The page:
The precise timing of Bourke’s arrest is unclear, and it may have occurred before, during, or after the search of his property.
 The Fourth Amendment to the United States Constitution provides that:
The right of the people to be secure in their persons, houses, papers, and effects, against unreasonable searches and seizures, shall not be violated, and no Warrants shall issue, but upon probable cause, supported by Oath or affirmation, and particularly describing the place to be searched, and the persons or things to be seized.
Article I, Section 10 of the Minnesota Constitution has nearly identical language to the Fourth Amendment of the United States Constitution.
 Minnesota Statutes § 626.14 states:
A search warrant may be served only between the hours of 7:00 a.m. and 8:00 p.m. unless the court determines on the basis of facts stated in the affidavits that a nighttime search outside those hours is necessary to prevent the loss, destruction, or removal of the objects of the search or to protect the searchers or the public. The search warrant shall state that it may be served only between the hours of 7:00 a.m. and 8:00 p.m. unless a nighttime search outside those hours is authorized.
The parties did not raise any potential separation of powers issues with Minn. Stat. § 626.14. Accordingly, we do not address this question.
 Lien also addressed a “no-knock” entry by officers in possession of
a search warrant. 265 N.W.2d at
836-39. In Lien, we appear to have stated a blanket rule authorizing
“no-knock” search warrants whenever the affidavit alleged “that the dwelling is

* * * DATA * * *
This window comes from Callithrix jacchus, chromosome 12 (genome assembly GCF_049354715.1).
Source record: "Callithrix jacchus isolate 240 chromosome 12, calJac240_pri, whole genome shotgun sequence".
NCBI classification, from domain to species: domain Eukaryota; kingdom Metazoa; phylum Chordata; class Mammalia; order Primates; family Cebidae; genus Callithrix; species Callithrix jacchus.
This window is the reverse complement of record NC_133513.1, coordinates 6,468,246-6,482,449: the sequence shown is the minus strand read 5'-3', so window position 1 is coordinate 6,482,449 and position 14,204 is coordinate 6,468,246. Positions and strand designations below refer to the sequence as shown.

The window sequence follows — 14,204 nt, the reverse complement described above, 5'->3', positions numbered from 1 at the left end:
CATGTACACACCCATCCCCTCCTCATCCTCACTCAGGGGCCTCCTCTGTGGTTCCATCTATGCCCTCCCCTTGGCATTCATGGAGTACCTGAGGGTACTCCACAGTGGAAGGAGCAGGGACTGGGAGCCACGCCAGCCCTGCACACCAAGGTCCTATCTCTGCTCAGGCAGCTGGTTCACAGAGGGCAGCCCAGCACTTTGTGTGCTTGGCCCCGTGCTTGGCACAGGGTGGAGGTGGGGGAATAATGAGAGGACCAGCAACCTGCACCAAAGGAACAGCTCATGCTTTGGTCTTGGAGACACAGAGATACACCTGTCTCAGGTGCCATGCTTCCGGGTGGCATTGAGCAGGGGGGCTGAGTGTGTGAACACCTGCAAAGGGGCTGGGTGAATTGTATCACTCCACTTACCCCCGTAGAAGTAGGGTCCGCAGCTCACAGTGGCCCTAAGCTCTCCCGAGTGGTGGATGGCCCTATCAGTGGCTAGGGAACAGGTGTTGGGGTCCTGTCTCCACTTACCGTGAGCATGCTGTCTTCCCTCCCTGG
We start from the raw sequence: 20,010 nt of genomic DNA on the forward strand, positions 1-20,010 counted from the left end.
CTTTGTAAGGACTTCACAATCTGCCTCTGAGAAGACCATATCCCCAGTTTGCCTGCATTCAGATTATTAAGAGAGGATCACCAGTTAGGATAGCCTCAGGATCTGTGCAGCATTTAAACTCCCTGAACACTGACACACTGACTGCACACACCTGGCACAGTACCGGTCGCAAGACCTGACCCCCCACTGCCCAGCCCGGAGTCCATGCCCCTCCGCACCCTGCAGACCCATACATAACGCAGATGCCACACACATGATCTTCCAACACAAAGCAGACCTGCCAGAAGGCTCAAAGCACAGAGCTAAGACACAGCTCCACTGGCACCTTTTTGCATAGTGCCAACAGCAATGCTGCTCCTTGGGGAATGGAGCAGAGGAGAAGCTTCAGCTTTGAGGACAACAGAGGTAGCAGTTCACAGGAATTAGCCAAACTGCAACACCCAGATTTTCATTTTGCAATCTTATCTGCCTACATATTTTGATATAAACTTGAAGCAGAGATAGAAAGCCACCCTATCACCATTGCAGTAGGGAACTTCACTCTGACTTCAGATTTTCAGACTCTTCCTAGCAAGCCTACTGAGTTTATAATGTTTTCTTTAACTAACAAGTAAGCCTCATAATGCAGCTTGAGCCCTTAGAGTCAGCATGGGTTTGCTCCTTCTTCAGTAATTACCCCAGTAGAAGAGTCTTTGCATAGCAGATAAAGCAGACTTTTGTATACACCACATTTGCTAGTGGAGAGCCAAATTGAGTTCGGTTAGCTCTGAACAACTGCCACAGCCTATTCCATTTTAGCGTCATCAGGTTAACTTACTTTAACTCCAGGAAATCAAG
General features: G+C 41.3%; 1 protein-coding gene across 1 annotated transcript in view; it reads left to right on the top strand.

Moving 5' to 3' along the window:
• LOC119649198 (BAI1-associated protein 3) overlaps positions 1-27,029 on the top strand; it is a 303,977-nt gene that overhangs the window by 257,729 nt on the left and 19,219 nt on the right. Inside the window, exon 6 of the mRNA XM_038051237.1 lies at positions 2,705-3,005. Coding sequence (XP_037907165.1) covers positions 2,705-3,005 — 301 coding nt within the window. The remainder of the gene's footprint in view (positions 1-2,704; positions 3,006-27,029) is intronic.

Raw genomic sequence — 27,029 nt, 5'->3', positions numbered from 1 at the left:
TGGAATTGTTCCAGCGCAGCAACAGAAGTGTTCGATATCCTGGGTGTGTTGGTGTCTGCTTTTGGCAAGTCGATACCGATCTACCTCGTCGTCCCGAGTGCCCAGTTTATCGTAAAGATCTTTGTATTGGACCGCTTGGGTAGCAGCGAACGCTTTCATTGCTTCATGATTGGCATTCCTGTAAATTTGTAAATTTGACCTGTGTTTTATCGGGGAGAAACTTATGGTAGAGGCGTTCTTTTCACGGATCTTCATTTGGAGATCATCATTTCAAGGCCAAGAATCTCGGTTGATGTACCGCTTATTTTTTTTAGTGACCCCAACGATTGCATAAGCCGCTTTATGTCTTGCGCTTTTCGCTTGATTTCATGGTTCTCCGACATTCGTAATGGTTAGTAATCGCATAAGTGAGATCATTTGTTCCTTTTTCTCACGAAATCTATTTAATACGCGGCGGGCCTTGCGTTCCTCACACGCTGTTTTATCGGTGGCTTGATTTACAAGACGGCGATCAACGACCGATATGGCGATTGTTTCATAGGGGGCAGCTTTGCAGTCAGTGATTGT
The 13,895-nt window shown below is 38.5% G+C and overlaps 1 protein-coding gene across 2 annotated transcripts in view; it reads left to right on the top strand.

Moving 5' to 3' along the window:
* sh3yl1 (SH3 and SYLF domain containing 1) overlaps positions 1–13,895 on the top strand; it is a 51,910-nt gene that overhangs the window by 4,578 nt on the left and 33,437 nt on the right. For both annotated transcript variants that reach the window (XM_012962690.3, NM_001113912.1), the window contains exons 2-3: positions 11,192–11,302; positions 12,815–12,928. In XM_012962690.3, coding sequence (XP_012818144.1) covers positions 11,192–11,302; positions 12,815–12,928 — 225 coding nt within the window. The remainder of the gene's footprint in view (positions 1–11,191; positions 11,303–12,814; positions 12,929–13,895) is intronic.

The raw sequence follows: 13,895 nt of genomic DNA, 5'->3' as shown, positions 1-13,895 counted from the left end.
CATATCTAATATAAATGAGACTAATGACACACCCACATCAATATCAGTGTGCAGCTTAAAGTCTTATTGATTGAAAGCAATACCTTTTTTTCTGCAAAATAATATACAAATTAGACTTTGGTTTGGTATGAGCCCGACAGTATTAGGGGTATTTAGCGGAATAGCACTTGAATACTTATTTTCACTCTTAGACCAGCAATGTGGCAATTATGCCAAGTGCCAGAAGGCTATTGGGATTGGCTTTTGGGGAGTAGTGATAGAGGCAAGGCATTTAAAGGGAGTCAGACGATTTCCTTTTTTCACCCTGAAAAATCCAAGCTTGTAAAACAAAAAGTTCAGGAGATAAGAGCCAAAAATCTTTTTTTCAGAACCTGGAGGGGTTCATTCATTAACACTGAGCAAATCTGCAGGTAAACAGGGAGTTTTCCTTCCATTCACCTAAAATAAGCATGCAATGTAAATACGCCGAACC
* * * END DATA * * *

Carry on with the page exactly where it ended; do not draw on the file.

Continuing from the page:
being used as an outlet or a warehouse for a drug business.”
 The parties do not argue that the statute requires more than reasonable suspicion. Because the issue was not directly advanced in this case, we leave for another day the question of whether the statute requires more than a finding of reasonable suspicion of necessity.
 We note that in the
constitutional context of a “no-knock” entry, the Supreme Court has assessed
all of the circumstances confronting the officers at the time of entry in
determining whether there was reasonable suspicion sufficient to make an
unannounced entry. See Richards, 520
 Because we have concluded that
the nighttime search was proper under the statute, we do not reach the question
of whether suppression of evidence seized in execution of an improperly issued
nighttime search warrant is an appropriate remedy. See
Lien, 265 N.W.2d at 840-41 (refusing
to suppress evidence even though a nighttime search warrant was not authorized
under Minn. Stat. § 626.14). Regarding
Bourke’s constitutional argument, we note that the Supreme Court has recently
determined that the Fourth Amendment does not automatically require the
exclusion of evidence obtained as a result of an improper no-knock search.